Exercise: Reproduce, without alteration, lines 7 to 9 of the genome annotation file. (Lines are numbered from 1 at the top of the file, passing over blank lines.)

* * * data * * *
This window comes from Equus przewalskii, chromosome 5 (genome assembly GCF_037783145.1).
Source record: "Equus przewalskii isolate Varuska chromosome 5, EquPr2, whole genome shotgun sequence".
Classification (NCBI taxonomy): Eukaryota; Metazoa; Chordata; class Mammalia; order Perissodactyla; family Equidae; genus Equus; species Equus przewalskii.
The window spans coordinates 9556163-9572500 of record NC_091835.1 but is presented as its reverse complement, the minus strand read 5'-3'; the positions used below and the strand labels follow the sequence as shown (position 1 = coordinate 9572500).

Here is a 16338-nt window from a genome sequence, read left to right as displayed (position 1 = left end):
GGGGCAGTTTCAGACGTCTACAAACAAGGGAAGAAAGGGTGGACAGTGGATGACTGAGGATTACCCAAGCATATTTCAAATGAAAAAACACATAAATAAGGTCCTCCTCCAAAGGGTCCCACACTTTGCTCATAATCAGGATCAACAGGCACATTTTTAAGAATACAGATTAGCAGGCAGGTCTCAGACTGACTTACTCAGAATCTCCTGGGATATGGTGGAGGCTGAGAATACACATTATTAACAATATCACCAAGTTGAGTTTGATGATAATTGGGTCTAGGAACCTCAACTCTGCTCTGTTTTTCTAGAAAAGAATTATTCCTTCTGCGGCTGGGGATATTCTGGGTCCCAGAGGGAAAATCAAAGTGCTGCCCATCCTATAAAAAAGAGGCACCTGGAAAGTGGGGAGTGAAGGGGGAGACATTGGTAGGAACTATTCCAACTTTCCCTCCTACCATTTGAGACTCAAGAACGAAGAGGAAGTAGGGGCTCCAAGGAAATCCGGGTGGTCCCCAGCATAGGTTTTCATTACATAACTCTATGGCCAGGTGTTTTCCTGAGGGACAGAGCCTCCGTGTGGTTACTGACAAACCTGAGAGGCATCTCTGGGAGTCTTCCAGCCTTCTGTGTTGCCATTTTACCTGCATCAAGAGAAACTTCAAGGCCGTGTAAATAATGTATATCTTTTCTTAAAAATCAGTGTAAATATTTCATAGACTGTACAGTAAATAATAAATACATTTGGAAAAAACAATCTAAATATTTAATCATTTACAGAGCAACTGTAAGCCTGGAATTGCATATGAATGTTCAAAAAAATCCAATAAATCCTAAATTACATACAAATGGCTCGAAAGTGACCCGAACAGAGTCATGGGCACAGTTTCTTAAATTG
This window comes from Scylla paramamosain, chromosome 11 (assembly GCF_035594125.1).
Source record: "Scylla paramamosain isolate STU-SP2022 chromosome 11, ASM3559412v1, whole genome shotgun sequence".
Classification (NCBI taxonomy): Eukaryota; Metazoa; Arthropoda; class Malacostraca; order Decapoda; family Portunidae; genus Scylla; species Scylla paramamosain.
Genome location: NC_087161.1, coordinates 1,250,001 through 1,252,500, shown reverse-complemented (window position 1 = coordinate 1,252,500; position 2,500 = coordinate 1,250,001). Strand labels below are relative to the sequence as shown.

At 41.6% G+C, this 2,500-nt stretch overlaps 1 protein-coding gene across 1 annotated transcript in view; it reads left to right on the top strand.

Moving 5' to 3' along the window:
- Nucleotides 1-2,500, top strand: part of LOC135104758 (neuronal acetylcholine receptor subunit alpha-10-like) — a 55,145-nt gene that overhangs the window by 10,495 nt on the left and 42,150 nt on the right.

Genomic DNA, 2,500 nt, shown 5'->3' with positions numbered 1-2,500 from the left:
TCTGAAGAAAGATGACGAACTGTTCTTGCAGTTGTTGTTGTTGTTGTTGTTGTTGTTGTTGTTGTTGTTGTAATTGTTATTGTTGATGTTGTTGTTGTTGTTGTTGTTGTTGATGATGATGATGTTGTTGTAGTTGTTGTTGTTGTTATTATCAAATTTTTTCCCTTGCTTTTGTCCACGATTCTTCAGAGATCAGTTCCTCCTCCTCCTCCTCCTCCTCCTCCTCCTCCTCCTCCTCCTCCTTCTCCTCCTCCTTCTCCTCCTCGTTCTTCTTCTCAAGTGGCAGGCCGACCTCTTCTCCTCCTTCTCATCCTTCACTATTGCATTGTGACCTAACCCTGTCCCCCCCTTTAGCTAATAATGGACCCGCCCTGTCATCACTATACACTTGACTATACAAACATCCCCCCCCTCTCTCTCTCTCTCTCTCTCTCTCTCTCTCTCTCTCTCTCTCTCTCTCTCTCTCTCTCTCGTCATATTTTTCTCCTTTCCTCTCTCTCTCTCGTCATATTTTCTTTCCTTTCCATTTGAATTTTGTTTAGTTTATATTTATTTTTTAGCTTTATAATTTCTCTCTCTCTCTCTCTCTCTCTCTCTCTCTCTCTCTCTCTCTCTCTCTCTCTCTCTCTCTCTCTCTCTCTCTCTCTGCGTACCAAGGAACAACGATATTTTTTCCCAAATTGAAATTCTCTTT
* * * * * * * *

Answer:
This window comes from Scylla paramamosain, chromosome 11 (assembly GCF_035594125.1).
Source record: "Scylla paramamosain isolate STU-SP2022 chromosome 11, ASM3559412v1, whole genome shotgun sequence".
Classification (NCBI taxonomy): Eukaryota; Metazoa; Arthropoda; class Malacostraca; order Decapoda; family Portunidae; genus Scylla; species Scylla paramamosain.